We often think about our workout schedule in terms of what exercises we need to do, but sometimes we neglect to schedule and plan our rest and recovery. Rest is an important part of the training cycle and should not be overlooked. In fact, I'd argue that your planned rest days are as important as your planned workouts.
How many rest days should you take each week? It depends on your fitness level, your age, your stress level, your sleep schedule and your nutrition. Some people may recover quickly while others take a little longer. I notice as I get older (cough cough) that I need more rest in between runs than I did 10 years ago. These days if I try to pound the pavement daily, my body will tell me about it.
The key is to listen to your body. If you feel aches and pains, other than normal muscle soreness, that is a sign you need more rest. If you are stressed out at work and sleeping five hours a night, you probably need more rest days. Your lifestyle will dictate how much rest you need.
The important point to remember is that our body adapts to exercise during rest, not during the workout. This means we get stronger and faster during the rest periods. If you don't allow your body the time to rest, recover and rebuild, then you won't reap the full benefits of exercise.
When you are resting, it doesn't necessarily mean that you need to spend the day on the couch with a Netflix marathon. Any low intensity activity is perfect for active recovery. This may mean a long walk, some gentle Yoga, an easy hike, foam rolling, stretching or mobility work. Find movements that don't put too much stress on your body to enjoy the benefits of being active while still allowing your body the time it needs for recovery.
"I'll sleep when I'm dead" is a terrible plan. Sleep plays an important role in recovery from your workouts and in fat loss. Aim for 7-9 hours of sleep per night on a consistent basis. If you eat right and workout but still don't look or feel the way you want, sleep (or lack thereof) may be to blame. It's the first thing to look at and improve on when you're not getting the results you desire. Sleep plays a role in stress levels, recovery and regulation of hormones. Before you start looking at supplements, diet cycling or an elimination diet as a solution to your problems, make sure you have the basics covered. Are you sleeping 7-9 hours a night on a consistent basis? I wrote a blog post on how to follow and create a sleep ritual for more tips.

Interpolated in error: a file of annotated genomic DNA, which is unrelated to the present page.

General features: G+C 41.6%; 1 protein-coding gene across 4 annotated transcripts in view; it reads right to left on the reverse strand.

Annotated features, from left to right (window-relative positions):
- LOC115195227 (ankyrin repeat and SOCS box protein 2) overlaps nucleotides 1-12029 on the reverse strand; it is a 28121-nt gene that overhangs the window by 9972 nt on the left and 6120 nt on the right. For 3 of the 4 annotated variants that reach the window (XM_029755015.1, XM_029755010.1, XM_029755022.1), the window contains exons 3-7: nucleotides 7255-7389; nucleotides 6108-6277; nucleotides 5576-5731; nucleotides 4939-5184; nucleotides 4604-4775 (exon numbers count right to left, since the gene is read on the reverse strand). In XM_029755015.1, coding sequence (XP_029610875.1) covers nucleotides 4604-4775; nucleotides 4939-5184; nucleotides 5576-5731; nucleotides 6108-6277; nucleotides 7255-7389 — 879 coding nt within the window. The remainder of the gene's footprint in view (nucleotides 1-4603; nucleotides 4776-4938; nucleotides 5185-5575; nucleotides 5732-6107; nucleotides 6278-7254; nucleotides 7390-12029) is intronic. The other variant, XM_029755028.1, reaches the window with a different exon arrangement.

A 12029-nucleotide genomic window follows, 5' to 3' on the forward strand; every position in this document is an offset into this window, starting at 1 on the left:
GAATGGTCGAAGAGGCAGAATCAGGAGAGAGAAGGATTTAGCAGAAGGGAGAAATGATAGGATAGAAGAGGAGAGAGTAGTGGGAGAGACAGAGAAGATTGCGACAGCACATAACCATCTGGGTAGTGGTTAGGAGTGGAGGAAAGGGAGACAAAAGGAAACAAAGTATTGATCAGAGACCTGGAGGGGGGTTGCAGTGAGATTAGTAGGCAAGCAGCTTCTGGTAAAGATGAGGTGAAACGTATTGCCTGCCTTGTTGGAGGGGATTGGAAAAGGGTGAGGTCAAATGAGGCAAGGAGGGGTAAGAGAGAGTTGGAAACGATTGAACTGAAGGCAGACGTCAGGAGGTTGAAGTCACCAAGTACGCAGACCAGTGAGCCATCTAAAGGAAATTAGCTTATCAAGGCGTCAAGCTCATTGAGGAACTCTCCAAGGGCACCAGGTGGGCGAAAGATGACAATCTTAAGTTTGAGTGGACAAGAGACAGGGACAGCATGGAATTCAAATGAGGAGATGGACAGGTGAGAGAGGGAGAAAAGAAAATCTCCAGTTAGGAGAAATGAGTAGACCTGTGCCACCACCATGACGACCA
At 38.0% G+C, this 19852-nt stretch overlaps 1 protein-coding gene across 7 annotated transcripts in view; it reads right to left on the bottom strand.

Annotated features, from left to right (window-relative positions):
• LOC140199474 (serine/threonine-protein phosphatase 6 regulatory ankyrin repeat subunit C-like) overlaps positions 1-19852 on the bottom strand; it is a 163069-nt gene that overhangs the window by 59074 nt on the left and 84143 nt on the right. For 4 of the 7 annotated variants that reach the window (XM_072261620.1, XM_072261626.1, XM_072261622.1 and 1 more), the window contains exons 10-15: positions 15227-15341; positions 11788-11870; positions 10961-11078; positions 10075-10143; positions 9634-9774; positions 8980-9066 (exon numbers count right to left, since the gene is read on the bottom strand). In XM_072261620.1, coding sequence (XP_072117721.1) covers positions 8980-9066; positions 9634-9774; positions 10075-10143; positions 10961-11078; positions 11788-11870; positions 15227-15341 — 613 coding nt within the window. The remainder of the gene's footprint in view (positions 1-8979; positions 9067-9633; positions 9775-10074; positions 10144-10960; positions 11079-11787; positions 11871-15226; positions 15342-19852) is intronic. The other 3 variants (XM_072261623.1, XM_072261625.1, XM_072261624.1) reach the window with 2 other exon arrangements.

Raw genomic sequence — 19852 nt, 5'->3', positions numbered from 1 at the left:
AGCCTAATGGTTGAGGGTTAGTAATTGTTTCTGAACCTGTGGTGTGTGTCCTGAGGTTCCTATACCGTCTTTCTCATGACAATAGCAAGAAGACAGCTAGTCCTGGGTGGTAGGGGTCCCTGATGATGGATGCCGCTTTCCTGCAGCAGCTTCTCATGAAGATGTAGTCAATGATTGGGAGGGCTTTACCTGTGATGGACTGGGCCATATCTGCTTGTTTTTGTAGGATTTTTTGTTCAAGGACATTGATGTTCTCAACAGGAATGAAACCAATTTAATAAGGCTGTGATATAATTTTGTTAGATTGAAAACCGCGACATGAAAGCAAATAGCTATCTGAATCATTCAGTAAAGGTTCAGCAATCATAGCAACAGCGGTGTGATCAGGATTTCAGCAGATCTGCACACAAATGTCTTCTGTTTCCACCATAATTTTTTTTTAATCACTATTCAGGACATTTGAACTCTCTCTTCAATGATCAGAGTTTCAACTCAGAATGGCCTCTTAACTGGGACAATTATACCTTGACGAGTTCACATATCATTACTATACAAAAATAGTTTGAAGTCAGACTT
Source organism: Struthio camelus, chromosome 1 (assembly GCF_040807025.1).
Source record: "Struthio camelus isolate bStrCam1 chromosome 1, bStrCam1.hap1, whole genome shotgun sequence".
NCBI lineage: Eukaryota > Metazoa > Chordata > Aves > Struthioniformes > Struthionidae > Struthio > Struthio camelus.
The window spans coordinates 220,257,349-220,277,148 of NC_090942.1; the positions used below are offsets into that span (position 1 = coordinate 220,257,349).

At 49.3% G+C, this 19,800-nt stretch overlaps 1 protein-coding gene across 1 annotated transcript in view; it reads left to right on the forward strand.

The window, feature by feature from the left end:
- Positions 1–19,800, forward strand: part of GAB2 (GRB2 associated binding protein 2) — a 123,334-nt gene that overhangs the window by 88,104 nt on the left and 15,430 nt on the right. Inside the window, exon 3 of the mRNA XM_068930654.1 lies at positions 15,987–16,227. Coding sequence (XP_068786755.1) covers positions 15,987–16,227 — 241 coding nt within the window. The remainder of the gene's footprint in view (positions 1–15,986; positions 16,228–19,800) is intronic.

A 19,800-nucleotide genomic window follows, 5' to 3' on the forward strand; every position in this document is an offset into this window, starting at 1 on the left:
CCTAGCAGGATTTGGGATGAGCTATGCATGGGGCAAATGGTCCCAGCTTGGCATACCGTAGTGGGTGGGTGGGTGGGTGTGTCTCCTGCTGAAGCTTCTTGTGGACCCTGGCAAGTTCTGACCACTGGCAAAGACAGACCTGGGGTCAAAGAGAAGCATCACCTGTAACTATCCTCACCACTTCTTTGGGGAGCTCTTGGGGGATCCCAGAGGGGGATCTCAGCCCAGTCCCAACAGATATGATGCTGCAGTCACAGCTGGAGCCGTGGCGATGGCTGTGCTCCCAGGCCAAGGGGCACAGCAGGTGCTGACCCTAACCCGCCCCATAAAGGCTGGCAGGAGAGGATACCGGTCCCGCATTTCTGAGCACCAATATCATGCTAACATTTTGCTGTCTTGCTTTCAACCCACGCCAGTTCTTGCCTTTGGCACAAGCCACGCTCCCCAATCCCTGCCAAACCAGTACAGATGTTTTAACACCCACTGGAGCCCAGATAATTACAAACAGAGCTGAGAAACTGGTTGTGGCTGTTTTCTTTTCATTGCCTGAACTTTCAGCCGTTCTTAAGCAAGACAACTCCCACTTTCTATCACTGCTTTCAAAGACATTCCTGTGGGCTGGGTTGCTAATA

If you're frazzled and stressed your body will take longer to recover from workouts and you may hold on to unwanted weight. It is all connected. In this fast-paced world, we could all use a little break. Work on stress management by participating in relaxing, healthy activities.
For some people it may be a meditation or prayer practice. For others it may be reading or bubble baths. Get a massage, take a long walk, listen to music, write a journal, spend quality time with friends, play with your dog. Put away the phone and spend time with family outdoors. Take time each day to participate in activities that feed and soothe the soul. In this go-go-go world, take 15-30 minutes a day for self-care to help you unwind and relax. Your body will thank you.
Inadequate rest and recovery can lead to overtraining, poor progress and possible injury or illness. Schedule rest days, active recovery, a sleep schedule and wellness activities into your training cycle for best results.
How many hours of sleep do you get each night? How how rest days per week? Have questions? Need help? I'm here for you.
Like this post? It helps me when you share with your friends and followers.
I am a NASM personal trainer and RRCA adult distance running coach that specializes in strength training for runners. I offer in-person training in the Shredshed, online training and nutrition coaching. If you are interested in coaching, please contact me. Have questions? I'd love to help.
Are you a Dallas/Fort Worth local? Join us on the last Saturday of every month for my free Saturday morning bootcamps
While I am a certified personal trainer and nutrition coach, I am not your personal trainer and nutrition coach. Since I don't know your exercise abilities, injury background or medical history, please see your doctor before beginning any new exercise or diet program. This is an opinion blog. No information in this blog is intended to be taken as medical advice or prescription. Please see your doctor and/or registered dietitian for any health concerns.